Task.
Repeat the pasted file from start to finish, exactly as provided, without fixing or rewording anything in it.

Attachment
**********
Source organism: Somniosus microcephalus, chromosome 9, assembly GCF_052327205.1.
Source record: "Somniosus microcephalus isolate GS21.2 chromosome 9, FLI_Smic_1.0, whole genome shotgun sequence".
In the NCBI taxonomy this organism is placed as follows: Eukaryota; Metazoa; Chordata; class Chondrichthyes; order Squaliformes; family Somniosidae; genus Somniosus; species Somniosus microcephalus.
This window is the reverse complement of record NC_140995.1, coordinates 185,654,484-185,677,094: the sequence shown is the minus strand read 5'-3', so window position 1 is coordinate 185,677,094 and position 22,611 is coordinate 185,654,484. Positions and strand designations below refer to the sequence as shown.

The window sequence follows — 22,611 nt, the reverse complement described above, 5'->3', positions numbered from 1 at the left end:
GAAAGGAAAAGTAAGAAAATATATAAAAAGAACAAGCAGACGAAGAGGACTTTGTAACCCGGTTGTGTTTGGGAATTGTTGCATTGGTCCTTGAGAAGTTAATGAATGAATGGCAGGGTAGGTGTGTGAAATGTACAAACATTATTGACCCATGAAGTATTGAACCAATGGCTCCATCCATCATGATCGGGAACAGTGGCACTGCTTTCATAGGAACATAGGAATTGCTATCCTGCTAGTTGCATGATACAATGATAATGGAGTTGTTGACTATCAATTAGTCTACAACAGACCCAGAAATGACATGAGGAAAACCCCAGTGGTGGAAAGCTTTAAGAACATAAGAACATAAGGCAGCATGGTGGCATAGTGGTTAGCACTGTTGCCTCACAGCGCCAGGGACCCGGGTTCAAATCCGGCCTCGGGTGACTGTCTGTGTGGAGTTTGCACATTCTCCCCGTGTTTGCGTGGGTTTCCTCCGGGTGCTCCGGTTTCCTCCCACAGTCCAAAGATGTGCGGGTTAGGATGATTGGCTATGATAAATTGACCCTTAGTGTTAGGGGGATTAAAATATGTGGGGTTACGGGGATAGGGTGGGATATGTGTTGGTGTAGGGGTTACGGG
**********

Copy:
Source organism: Somniosus microcephalus, chromosome 9, assembly GCF_052327205.1.
Source record: "Somniosus microcephalus isolate GS21.2 chromosome 9, FLI_Smic_1.0, whole genome shotgun sequence".
In the NCBI taxonomy this organism is placed as follows: Eukaryota; Metazoa; Chordata; class Chondrichthyes; order Squaliformes; family Somniosidae; genus Somniosus; species Somniosus microcephalus.
This window is the reverse complement of record NC_140995.1, coordinates 185,654,484-185,677,094: the sequence shown is the minus strand read 5'-3', so window position 1 is coordinate 185,677,094 and position 22,611 is coordinate 185,654,484. Positions and strand designations below refer to the sequence as shown.

The window sequence follows — 22,611 nt, the reverse complement described above, 5'->3', positions numbered from 1 at the left end:
GAAAGGAAAAGTAAGAAAATATATAAAAAGAACAAGCAGACGAAGAGGACTTTGTAACCCGGTTGTGTTTGGGAATTGTTGCATTGGTCCTTGAGAAGTTAATGAATGAATGGCAGGGTAGGTGTGTGAAATGTACAAACATTATTGACCCATGAAGTATTGAACCAATGGCTCCATCCATCATGATCGGGAACAGTGGCACTGCTTTCATAGGAACATAGGAATTGCTATCCTGCTAGTTGCATGATACAATGATAATGGAGTTGTTGACTATCAATTAGTCTACAACAGACCCAGAAATGACATGAGGAAAACCCCAGTGGTGGAAAGCTTTAAGAACATAAGAACATAAGGCAGCATGGTGGCATAGTGGTTAGCACTGTTGCCTCACAGCGCCAGGGACCCGGGTTCAAATCCGGCCTCGGGTGACTGTCTGTGTGGAGTTTGCACATTCTCCCCGTGTTTGCGTGGGTTTCCTCCGGGTGCTCCGGTTTCCTCCCACAGTCCAAAGATGTGCGGGTTAGGATGATTGGCTATGATAAATTGACCCTTAGTGTTAGGGGGATTAAAATATGTGGGGTTACGGGGATAGGGTGGGATATGTGTTGGTGTAGGGGTTACGGG